In 2012, Southern Miss won the inaugural Donor Challenge over Mississippi State. Last year, Ole Miss took the victory away from Southern Miss and Alcorn State beat Jackson State. Students, fans, alumni, faculty and staff of each university can register to be organ donors at any Donor Challenge registration event or they can sign up on-line at www.msora.org/DonorChallenge. This year, the school’s overall totals will also reflect students and fans already registered as organ and tissue donors if they show the donor designation on their license or donor card at any registration event. Existing donor registrations will account for 25% of the total.

Currently over 1,400 Mississippians and 123,000+ Americans are in need of a lifesaving transplant. A new patient is added to the national transplant waiting list every 10 minutes and an average of 18 people die each day awaiting a lifesaving transplant that never comes.

National Donor Sabbath

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National Donor Sabbath, observed annually two weekends before Thanksgiving, is a time when the donation and transplantation community and members of faith communities come together to focus on the lifesaving and healing gifts passed on through organ, eye and tissue donors. This three-day celebration highlights the important role faith plays in many people’s lives and how it influences someone’s decision to help others by registering as a donor.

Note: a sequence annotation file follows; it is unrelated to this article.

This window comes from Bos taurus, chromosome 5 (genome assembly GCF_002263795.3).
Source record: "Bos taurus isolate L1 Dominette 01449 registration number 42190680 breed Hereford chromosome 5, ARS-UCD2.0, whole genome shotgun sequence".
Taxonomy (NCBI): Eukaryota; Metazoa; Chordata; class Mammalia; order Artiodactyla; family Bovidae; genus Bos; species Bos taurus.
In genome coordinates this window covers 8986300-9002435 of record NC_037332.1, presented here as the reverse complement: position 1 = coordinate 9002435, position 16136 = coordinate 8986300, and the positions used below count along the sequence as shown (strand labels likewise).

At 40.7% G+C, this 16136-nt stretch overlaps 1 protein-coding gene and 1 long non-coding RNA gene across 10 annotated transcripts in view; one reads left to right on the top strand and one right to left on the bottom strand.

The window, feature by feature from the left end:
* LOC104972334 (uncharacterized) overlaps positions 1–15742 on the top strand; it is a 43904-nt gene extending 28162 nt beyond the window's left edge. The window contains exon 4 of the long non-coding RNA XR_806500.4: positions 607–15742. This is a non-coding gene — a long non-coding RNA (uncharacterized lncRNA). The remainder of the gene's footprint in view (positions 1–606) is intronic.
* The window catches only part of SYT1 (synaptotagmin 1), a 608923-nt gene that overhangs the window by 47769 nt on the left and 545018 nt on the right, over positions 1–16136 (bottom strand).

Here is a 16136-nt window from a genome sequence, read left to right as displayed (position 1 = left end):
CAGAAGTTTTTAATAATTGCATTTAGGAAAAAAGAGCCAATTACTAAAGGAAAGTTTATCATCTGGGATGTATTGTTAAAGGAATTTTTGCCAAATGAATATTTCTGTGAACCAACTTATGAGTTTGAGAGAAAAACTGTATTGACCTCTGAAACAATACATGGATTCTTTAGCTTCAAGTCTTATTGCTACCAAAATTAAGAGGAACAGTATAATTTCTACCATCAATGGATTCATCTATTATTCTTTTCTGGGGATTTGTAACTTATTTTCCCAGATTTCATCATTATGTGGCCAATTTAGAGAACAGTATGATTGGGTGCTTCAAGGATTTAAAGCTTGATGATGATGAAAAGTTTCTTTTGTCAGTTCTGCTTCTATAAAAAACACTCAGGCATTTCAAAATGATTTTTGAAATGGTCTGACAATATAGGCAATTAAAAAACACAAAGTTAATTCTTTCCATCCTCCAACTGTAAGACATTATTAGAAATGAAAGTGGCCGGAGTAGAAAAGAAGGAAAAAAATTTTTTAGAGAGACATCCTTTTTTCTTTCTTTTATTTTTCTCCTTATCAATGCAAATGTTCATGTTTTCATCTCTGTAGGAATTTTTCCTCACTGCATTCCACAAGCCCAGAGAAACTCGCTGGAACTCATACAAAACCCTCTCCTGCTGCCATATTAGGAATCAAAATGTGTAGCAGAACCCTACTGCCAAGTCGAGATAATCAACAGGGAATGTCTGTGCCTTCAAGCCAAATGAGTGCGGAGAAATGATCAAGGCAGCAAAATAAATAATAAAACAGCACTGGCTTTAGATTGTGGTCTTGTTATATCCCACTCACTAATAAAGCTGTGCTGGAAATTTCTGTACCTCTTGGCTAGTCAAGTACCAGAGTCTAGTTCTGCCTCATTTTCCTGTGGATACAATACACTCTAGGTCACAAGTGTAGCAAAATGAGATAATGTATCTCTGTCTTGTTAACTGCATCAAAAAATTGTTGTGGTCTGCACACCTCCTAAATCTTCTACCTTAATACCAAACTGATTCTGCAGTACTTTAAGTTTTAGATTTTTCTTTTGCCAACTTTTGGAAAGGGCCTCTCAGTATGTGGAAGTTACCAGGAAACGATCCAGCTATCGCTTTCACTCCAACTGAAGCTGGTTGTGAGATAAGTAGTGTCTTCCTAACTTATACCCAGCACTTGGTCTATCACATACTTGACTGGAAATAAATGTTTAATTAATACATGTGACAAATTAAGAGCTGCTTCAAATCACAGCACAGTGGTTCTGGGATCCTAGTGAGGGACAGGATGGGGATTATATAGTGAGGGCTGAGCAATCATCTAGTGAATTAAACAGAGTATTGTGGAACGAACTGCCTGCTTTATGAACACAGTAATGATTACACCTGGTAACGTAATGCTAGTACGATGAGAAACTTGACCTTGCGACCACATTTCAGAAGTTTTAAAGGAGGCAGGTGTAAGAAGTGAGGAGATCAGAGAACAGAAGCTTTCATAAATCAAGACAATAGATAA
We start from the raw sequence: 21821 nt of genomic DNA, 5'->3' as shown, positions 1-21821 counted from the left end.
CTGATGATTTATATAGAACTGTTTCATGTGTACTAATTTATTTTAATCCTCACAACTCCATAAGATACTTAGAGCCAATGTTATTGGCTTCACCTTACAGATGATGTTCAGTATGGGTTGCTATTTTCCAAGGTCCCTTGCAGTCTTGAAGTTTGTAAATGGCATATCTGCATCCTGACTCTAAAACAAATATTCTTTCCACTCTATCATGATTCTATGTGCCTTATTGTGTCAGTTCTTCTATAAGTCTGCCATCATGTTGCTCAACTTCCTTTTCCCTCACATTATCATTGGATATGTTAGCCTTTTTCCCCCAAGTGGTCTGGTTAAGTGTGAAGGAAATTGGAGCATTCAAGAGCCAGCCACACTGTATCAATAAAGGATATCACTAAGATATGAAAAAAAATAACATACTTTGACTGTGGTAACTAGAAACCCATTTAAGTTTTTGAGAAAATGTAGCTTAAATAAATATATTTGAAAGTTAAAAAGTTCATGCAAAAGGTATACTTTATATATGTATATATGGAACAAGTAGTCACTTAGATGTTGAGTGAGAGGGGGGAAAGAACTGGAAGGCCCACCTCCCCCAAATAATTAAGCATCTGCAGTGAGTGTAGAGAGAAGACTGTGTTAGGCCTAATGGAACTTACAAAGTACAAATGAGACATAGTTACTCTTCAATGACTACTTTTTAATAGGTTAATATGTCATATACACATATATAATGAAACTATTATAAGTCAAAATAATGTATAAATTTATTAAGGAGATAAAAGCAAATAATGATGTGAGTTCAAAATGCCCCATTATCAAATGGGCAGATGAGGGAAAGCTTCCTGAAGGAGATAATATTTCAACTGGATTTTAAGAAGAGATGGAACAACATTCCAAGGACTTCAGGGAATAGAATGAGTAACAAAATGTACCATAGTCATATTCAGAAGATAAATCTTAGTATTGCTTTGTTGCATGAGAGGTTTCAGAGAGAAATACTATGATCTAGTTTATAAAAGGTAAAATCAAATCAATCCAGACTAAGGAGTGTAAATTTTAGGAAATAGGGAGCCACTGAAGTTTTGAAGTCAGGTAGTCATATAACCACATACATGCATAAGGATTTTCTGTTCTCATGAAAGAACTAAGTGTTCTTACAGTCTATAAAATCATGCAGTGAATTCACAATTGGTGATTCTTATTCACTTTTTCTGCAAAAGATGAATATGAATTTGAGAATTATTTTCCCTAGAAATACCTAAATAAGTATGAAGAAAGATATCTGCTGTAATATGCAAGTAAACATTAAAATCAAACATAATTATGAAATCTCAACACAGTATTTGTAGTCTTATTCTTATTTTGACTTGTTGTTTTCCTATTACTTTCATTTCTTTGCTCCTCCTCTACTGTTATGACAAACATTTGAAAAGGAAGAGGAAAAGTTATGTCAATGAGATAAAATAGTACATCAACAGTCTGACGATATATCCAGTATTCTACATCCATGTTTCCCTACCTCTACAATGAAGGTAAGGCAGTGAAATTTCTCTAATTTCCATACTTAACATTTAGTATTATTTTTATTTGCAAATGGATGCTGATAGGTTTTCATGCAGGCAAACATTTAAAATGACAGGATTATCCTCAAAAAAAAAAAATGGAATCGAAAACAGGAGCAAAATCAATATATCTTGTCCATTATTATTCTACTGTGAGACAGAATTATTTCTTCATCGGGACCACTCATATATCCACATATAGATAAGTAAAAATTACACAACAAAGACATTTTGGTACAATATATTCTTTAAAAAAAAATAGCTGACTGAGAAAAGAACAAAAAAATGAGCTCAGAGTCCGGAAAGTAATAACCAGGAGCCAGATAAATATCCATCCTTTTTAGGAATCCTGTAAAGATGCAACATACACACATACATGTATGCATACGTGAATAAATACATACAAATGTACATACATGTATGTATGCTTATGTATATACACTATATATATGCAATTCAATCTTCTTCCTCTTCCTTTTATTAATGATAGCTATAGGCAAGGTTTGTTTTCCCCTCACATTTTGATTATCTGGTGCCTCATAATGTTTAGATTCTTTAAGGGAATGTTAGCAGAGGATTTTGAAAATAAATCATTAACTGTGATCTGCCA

Nearly 125,000 men, women and children are in desperate need of lifesaving transplants, and thousands more can be healed through tissue and cornea transplants. The key to solving this public health crisis is having more people to register as organ, eye and tissue donors.

We invite you to celebrate National Donor Sabbath with us (November 14-16) by sharing the message of donation with your congregation and encouraging them to register. Research has shown that one of the main reasons people refuse to register is the belief that it is against their religion. All of the world’s major religions consider organ donation to be a final act of kindness and generosity. With your help, we can eliminate this all too common misconception and offer this lifesaving and healing opportunity as a true act of compassion.

If you would like someone from the Mississippi Organ Recovery Agency to come speak at your place of worship or if you would like brochures and other materials at any time of the year, contact Becky Pierson at bpierson@msora.org or at 601.933.1000.

Organ Donation Facts:
*More than 1,400 Mississippians are part of the 123,000+ Americans in need of a lifesaving organ transplant.
*An average of 18 Americans die each day awaiting a lifesaving organ transplant.
*A new person is added to a national transplant list every 10 minutes.
*One organ donor can save 8 lives.
*One tissue donor can enhance the lives of more than 50 people.

National Hispanic Heritage Month